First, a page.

Editorial – The Scottish Banner Says….

August – 2021 (Vol. 45, Number 02)

Gracing our cover: Hafthór Júlíus Björnsson at the Scottish Highland Gathering in California. Photo: Ellen Finch via Wikimedia Commons.

The Banner Says…

The lure of a Scottish castle

Whilst reviewing this issue prior to press I cannot help but notice we have some great castle themed content. I can remember on some of my earliest visits to Scotland being so incredibly fascinated and drawn to castles.

The impressive structures were so remote to what I grew up around and were seeped in history, folklore and, as I learned, brutality.

If these walls could talk

The saying “If these walls could talk” certainly comes to mind when you think of the times in which castles across Scotland have stood, and what thick walls they have…Throughout history castles have been used as fortresses and homes for powerful families. Some served as prisons or as military strongholds against foreign invaders, and those who were much closer to home.

My first visit to Urquhart Castle on Loch Ness may have been a bit too focused on seeing ‘the monster’ on the loch, but later visits I realised just how important this medieval stronghold was and the iconic ruins we see today still have a story to tell. In fact, every Scottish castle is full of stories, intrigue and spine-tingling hair-raising history. It is estimated that at one time Scotland had over 3,000 castles dotted across its landscape, that is close to one for every 100 square miles.

Scotland’s oldest castle dates back to the 1100s, Castle Sween takes its name from Suibhne (Sven) ‘the Red’, a chieftain of Irish descent and ancestor of the MacSweens. For those really wanting their castle fix look no further than Aberdeenshire’s Castle Trail. Aberdeenshire is known as ‘Scotland’s Castle Country’. With an incredible count of over 300 castles, stately mansions and ruins scattered across the landscape, there are more castles per acre here than anywhere else in the UK. Amongst the famed castles are Balmoral Castle which was purchased by Prince Albert in 1852 as a gift for Queen Victoria, it has been the Scottish home of the Royal Family ever since.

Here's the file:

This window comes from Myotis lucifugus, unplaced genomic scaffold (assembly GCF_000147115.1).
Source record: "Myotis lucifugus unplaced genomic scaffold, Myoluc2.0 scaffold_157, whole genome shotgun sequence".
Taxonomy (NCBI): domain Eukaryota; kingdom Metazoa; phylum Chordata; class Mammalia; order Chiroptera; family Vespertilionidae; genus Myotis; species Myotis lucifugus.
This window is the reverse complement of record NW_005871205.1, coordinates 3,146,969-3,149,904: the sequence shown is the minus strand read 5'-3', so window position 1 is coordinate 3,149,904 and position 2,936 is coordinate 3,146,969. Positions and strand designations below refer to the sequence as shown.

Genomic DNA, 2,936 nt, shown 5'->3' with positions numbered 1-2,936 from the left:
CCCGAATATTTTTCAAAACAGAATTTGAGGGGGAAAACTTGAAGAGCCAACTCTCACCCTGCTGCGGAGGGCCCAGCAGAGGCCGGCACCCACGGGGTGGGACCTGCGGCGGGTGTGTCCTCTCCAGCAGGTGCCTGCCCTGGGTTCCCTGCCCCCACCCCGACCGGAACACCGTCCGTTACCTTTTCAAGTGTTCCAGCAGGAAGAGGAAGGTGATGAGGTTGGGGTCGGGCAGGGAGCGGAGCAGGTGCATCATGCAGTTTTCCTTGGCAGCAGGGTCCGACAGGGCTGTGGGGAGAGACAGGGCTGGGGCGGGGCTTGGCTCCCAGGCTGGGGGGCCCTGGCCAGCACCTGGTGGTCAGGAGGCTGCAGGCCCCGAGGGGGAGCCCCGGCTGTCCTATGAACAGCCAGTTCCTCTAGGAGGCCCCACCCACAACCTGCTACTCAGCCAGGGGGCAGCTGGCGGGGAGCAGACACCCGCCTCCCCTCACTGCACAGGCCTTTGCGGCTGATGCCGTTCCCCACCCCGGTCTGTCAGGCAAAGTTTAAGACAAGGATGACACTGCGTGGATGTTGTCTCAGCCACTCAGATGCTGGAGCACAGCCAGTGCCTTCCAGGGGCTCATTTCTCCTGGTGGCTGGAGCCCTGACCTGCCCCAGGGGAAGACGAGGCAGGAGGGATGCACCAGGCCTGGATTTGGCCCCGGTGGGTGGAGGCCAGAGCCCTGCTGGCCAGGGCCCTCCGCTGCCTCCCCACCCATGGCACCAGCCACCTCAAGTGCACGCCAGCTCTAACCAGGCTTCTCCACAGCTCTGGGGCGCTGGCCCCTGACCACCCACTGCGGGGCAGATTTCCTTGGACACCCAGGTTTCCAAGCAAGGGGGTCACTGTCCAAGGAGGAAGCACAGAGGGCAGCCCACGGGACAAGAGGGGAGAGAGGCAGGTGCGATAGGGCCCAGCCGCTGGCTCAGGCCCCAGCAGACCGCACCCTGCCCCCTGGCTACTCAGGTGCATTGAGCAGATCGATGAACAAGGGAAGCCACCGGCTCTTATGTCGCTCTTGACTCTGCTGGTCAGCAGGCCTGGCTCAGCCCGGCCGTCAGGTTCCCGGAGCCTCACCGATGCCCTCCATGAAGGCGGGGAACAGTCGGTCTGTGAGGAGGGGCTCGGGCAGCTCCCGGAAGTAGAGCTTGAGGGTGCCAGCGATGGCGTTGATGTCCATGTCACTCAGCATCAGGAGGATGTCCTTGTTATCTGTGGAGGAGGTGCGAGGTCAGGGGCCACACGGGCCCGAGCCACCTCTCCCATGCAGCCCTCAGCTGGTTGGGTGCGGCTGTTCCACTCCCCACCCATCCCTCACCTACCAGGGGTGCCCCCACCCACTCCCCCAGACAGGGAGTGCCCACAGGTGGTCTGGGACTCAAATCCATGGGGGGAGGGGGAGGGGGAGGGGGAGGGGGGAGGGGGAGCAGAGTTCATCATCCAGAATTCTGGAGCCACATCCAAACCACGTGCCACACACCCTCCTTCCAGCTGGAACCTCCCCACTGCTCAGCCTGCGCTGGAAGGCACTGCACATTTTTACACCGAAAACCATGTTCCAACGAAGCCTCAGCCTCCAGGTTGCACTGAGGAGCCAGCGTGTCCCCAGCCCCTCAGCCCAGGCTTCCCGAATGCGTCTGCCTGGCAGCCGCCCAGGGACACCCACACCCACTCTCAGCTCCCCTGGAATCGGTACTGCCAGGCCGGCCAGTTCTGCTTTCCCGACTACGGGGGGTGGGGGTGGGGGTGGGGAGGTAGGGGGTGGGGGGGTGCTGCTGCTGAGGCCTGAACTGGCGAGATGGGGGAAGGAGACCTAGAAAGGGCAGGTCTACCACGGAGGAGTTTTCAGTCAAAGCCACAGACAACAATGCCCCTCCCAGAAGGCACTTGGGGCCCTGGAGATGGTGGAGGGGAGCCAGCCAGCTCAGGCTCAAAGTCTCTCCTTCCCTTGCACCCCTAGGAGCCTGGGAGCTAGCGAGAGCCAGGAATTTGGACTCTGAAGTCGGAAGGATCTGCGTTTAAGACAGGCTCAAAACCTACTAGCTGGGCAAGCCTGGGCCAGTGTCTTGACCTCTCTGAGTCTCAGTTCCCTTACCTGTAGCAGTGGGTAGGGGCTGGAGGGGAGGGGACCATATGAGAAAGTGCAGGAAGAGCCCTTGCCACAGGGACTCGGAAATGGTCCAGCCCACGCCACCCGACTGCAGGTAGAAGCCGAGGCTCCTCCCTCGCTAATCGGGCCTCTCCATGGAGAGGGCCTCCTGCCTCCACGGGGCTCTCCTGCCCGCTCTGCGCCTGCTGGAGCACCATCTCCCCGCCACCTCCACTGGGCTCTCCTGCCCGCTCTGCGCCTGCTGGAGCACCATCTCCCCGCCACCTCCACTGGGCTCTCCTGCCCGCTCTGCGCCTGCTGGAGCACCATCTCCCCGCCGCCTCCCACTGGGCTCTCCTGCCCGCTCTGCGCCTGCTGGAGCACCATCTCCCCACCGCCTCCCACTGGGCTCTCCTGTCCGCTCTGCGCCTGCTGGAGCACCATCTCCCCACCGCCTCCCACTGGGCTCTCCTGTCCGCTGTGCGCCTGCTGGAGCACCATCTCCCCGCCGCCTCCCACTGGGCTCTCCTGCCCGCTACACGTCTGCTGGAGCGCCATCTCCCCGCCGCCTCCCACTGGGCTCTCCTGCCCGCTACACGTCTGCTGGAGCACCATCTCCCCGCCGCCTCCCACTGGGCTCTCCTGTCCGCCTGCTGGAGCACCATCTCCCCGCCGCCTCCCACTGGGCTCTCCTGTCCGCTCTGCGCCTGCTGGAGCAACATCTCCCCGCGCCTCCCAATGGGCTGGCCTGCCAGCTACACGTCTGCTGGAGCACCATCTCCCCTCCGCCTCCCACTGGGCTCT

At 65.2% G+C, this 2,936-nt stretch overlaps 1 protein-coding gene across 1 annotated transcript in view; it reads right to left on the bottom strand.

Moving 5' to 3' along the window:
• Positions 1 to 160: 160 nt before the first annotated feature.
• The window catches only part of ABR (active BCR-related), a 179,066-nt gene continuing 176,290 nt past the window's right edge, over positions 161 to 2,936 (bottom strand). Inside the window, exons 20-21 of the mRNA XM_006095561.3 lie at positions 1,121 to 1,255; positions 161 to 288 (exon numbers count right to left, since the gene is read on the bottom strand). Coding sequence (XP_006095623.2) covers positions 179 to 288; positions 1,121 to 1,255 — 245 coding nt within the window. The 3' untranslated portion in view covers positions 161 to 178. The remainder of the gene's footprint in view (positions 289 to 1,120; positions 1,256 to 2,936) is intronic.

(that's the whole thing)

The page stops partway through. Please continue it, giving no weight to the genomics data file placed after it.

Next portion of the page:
The last castle in Scotland I visited was also the most visited paid for attraction in the country. Edinburgh Castle majestically sits on top of an extinct volcano and overlooks Scotland’s capital. Edinburgh Castle is one of the oldest fortified places in Europe and as you enter the castle walls the motto above the main entrance ‘Nemo Me Impune Lacesssit’ is Latin for ‘No-one attacks me with impunity’, or ‘no one can harm me unpunished’ sets the tone for what this castle was made for. It was the Latin motto of the Stuart dynasty and appeared on some Scottish coins of the 16th century and more recently on one-pound coins. Edinburgh Castle joins a long list of castles across the country that also have reputed ghostly residents. With a long and bloody history there are spooky tales here as well as Stirling, Glamis, Cawdor and Fyvie castles to name just a few.

In this issue